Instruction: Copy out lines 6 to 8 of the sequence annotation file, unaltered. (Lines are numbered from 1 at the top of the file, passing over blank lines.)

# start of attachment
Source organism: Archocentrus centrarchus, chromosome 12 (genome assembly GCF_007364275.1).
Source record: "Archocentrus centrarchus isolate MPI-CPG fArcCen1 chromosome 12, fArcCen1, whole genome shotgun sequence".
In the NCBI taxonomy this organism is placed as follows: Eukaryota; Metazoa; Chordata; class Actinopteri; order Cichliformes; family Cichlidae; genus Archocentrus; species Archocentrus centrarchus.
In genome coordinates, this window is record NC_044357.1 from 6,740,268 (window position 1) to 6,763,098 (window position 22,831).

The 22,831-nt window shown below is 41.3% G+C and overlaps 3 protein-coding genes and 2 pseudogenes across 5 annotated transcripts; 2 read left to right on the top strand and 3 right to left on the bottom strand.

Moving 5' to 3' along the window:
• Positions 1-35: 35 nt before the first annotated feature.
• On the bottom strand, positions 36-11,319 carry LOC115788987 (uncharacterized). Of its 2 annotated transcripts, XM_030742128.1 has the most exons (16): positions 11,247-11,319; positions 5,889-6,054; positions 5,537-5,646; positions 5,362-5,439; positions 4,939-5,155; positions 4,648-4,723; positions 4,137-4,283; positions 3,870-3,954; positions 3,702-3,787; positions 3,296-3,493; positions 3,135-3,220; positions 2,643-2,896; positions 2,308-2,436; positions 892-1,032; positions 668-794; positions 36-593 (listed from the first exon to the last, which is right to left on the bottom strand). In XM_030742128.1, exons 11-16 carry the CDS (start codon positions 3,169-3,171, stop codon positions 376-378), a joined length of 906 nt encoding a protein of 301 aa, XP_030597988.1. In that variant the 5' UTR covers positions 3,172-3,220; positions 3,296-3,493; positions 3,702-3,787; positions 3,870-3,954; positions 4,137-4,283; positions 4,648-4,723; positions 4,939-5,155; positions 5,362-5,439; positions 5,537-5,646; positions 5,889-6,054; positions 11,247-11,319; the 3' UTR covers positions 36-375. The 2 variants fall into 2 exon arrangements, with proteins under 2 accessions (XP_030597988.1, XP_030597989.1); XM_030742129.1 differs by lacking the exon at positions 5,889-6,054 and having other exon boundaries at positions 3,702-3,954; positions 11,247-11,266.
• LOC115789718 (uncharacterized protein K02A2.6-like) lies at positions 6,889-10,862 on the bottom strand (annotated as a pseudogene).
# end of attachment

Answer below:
Moving 5' to 3' along the window:
• Positions 1-35: 35 nt before the first annotated feature.
• On the bottom strand, positions 36-11,319 carry LOC115788987 (uncharacterized). Of its 2 annotated transcripts, XM_030742128.1 has the most exons (16): positions 11,247-11,319; positions 5,889-6,054; positions 5,537-5,646; positions 5,362-5,439; positions 4,939-5,155; positions 4,648-4,723; positions 4,137-4,283; positions 3,870-3,954; positions 3,702-3,787; positions 3,296-3,493; positions 3,135-3,220; positions 2,643-2,896; positions 2,308-2,436; positions 892-1,032; positions 668-794; positions 36-593 (listed from the first exon to the last, which is right to left on the bottom strand). In XM_030742128.1, exons 11-16 carry the CDS (start codon positions 3,169-3,171, stop codon positions 376-378), a joined length of 906 nt encoding a protein of 301 aa, XP_030597988.1. In that variant the 5' UTR covers positions 3,172-3,220; positions 3,296-3,493; positions 3,702-3,787; positions 3,870-3,954; positions 4,137-4,283; positions 4,648-4,723; positions 4,939-5,155; positions 5,362-5,439; positions 5,537-5,646; positions 5,889-6,054; positions 11,247-11,319; the 3' UTR covers positions 36-375. The 2 variants fall into 2 exon arrangements, with proteins under 2 accessions (XP_030597988.1, XP_030597989.1); XM_030742129.1 differs by lacking the exon at positions 5,889-6,054 and having other exon boundaries at positions 3,702-3,954; positions 11,247-11,266.